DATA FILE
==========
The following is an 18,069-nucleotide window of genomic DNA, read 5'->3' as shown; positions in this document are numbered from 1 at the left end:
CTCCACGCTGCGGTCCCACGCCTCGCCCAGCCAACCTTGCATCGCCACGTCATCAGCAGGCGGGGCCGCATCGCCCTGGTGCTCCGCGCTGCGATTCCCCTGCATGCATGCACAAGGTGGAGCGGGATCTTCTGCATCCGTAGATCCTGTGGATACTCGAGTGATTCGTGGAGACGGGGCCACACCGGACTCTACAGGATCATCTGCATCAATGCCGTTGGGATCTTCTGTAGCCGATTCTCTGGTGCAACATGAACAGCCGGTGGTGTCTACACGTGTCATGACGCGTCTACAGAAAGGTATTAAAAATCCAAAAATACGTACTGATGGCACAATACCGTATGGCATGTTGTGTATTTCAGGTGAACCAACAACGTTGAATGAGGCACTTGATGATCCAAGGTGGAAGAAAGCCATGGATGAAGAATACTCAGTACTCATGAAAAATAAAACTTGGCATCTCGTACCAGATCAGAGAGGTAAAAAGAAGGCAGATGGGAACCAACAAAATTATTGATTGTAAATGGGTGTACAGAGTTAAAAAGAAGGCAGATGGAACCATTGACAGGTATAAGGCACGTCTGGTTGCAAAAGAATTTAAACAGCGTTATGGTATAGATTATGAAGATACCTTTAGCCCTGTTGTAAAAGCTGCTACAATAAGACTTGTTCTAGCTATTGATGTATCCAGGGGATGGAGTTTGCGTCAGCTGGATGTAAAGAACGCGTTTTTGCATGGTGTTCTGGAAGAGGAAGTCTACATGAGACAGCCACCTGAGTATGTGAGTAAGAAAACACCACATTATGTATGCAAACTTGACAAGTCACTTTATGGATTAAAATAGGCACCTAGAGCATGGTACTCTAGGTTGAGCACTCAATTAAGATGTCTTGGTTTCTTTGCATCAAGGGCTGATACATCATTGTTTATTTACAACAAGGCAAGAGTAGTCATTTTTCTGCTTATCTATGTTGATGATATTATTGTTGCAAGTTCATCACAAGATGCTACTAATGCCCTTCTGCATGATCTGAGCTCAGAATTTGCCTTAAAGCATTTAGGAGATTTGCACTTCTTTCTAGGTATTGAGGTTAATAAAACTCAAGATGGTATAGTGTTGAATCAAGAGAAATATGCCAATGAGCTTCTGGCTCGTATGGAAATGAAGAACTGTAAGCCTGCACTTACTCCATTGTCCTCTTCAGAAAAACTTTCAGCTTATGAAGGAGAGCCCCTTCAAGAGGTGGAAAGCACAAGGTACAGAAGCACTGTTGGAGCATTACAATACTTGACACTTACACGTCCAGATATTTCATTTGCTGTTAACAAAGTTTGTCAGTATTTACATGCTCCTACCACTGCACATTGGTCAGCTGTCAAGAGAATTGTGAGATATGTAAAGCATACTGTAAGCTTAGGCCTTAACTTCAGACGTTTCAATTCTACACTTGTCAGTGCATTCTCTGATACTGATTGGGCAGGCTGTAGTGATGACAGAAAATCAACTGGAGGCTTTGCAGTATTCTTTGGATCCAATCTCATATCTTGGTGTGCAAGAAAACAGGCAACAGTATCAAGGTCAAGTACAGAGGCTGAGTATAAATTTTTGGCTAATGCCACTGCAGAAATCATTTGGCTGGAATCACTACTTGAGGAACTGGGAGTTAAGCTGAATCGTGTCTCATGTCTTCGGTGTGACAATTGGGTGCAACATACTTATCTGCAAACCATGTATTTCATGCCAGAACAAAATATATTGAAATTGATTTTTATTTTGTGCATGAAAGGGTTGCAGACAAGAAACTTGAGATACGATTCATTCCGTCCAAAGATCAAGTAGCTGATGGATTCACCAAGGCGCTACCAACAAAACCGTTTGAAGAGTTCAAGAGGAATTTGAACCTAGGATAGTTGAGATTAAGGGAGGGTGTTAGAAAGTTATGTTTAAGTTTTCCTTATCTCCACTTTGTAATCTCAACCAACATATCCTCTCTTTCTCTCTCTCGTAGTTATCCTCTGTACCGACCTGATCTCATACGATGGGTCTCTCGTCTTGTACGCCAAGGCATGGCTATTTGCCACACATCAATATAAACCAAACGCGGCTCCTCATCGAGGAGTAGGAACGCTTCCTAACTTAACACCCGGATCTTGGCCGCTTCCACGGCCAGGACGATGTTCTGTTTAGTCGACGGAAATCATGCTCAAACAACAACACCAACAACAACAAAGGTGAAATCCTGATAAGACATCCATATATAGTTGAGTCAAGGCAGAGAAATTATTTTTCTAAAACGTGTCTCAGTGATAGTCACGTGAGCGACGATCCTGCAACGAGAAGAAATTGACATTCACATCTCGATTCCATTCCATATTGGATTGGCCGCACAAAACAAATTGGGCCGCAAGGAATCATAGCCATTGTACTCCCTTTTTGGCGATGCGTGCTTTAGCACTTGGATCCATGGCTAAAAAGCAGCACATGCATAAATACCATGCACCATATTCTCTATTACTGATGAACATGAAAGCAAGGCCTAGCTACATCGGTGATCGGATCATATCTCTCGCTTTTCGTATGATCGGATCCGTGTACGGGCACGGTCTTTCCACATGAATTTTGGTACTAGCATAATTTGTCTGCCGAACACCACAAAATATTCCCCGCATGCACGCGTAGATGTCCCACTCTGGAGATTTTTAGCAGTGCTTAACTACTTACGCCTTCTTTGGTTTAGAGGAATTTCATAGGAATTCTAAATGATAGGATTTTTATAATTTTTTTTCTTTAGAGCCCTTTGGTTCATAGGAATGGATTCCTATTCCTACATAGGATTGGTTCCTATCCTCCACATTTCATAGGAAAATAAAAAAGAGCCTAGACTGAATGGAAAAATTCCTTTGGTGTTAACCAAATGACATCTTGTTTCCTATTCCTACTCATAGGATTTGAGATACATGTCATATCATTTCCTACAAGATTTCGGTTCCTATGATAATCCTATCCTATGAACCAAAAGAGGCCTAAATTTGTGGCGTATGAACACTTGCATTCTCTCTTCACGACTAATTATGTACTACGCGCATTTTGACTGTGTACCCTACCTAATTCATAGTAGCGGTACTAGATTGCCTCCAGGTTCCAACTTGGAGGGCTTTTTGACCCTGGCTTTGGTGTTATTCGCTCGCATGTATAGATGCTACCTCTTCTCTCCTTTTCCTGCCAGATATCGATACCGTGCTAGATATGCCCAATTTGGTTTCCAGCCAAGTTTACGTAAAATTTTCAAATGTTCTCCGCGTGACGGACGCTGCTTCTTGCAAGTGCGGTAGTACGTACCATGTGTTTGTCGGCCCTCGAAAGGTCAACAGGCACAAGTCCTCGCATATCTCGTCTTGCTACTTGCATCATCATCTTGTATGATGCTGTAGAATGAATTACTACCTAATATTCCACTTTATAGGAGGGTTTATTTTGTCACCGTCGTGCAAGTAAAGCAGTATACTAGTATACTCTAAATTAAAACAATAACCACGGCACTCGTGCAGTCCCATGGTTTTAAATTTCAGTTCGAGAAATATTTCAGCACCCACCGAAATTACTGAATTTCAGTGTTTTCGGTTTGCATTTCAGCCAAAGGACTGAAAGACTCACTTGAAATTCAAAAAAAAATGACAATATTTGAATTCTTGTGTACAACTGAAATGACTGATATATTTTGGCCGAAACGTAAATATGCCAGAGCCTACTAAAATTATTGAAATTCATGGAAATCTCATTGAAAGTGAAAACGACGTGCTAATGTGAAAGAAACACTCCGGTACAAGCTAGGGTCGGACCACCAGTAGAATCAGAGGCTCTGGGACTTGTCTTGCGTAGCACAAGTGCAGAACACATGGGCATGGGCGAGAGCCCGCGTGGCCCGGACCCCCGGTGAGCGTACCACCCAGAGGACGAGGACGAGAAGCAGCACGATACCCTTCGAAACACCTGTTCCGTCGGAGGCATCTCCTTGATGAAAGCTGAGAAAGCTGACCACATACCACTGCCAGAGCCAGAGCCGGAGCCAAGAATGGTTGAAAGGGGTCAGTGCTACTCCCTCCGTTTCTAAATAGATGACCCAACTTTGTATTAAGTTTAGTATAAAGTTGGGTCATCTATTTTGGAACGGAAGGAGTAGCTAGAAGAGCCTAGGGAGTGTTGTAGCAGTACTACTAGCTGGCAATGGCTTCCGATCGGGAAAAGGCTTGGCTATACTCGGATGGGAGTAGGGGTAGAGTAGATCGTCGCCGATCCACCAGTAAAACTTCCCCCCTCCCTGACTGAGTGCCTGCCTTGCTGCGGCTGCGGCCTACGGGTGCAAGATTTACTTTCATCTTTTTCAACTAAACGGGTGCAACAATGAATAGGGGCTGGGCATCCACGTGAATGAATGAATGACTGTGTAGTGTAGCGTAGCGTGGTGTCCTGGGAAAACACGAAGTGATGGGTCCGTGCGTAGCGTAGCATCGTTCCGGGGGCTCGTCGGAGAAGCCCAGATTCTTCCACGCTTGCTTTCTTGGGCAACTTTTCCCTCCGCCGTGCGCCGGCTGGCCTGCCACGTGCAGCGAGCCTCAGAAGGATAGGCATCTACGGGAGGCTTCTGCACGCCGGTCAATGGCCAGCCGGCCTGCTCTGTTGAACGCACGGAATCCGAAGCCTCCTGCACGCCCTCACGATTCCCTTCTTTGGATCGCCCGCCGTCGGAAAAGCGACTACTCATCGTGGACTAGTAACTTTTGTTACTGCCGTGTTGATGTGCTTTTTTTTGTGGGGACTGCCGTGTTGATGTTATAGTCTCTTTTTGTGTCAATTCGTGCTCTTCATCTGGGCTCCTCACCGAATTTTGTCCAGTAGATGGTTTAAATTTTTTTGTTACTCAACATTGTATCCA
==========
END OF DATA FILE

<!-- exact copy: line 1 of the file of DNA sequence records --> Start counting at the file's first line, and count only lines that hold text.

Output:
The following is an 18,069-nucleotide window of genomic DNA, read 5'->3' as shown; positions in this document are numbered from 1 at the left end: